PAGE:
Looking back at Malaysia’s democratisation in 2018, it was not the sole feat of any particular political party. It was won because Malaysia’s middle ground voters banded together and pushed for change. It was a campaign of the people, by the people, and for the people.
Fragmentation among those who desire change will only give way to actors from the Barisan Nasional and Perikatan Nasional regimes to consolidate power and perpetuate a six-decade-old broken system that enriches a select few and leaves ordinary Malaysians to fall through the cracks into vulnerability. Off and on, politicians such as Wan Fayhsal will emerge to distract and drive a wedge between us to gain cheap political mileage.
Let us be better than that. Let us come together and formulate a shared agenda to build a better Malaysia. Of course, each person’s vision of an ideal society could be different. But the essence of a democratic society is about finding common ground and where our interests align.
We can start with envisioning a society that espouses the values of social justice, freedom, and economic solidarity. Pushing for an administration that is bold and imaginative enough to create good jobs with decent pay, establish a robust safety net to protect the people when times are tough and provide top quality social services in terms of healthcare and education that are accessible to all segments of society.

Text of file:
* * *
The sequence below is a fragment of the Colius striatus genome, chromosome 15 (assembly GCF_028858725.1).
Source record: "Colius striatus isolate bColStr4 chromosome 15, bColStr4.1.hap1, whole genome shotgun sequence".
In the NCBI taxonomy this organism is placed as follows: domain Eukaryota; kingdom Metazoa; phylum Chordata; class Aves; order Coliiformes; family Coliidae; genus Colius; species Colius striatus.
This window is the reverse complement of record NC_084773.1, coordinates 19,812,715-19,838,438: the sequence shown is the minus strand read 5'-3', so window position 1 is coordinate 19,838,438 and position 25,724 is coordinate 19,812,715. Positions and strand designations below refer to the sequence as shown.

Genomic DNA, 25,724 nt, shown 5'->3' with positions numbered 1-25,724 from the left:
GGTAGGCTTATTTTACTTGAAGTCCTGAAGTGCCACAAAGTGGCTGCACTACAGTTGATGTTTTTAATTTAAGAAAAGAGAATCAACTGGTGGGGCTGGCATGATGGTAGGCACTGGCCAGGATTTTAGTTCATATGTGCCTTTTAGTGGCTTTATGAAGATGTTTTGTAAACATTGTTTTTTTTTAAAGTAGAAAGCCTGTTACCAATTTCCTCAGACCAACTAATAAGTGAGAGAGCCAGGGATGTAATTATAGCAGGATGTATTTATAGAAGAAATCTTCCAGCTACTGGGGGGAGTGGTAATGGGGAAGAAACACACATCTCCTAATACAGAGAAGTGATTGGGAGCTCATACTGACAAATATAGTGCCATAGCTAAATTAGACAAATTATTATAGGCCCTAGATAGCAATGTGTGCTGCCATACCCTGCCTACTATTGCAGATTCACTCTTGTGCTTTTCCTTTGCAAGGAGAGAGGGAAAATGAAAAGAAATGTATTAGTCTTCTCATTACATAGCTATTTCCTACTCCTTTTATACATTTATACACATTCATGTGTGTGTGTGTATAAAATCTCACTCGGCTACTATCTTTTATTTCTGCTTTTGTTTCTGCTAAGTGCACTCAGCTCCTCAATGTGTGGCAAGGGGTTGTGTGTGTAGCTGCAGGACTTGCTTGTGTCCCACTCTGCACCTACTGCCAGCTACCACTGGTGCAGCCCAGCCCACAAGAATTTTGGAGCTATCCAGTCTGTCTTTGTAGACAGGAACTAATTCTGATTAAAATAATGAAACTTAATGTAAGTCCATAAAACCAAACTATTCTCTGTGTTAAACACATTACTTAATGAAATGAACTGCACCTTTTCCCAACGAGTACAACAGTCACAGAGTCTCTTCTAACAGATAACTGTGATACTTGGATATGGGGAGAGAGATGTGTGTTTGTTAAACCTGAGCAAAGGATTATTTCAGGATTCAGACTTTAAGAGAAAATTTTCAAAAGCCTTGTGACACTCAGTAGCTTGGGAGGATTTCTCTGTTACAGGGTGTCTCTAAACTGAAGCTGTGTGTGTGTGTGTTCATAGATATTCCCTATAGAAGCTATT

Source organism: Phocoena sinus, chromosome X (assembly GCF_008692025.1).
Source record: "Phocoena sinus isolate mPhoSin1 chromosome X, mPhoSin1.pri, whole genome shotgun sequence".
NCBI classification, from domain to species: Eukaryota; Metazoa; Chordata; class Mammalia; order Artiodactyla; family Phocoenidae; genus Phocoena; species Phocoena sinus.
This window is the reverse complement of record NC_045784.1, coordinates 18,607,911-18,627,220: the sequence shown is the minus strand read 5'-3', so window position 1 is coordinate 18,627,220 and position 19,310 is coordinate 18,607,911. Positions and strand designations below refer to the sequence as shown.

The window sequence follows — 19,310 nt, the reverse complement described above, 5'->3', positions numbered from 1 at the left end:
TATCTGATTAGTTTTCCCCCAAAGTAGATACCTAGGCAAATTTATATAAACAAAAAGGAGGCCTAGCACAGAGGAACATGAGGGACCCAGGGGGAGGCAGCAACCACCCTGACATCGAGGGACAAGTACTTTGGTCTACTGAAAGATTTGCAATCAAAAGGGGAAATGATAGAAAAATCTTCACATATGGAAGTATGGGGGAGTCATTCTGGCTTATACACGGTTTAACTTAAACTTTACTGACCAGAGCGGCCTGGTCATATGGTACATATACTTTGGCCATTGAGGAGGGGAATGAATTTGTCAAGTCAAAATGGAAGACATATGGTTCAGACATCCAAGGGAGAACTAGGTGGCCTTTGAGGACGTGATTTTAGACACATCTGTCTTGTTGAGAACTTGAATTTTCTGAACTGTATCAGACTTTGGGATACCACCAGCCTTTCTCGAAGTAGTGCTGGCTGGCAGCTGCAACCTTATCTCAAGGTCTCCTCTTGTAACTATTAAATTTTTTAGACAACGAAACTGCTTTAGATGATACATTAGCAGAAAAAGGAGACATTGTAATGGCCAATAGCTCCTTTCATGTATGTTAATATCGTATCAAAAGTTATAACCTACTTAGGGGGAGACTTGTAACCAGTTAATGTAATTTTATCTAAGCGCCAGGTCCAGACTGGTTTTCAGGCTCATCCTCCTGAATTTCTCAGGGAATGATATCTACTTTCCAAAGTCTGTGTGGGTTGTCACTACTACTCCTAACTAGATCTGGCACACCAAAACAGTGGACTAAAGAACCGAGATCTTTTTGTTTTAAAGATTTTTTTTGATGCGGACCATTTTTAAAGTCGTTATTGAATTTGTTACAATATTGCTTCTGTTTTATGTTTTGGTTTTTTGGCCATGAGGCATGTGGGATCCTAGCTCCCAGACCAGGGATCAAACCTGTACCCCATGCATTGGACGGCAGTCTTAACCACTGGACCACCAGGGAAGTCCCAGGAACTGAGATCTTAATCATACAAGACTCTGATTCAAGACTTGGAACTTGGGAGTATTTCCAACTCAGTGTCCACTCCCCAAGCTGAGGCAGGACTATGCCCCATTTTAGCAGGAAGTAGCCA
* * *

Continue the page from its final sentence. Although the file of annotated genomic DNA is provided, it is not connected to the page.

We do not need to put our hopes and dreams in superheroes or any single person to save the day. Believe in ourselves. Our success in building a better Malaysia will be greatly driven by our collective effort to push ahead. We all have the agency and capacity to bring about the change that we want to see.
Graduan Ekonomi yang entah macam mana terjebak dalam industri komunikasi dan media. Menulis demi kesaksamaan, kebebasan dan kebersamaan. Bekas Ahli Jawatankuasa Pemuda Sosialis Kebangsaan DAP. Kini bertugas sebagai Pengarah Komunikasi REFSA (Research For Social Advancement).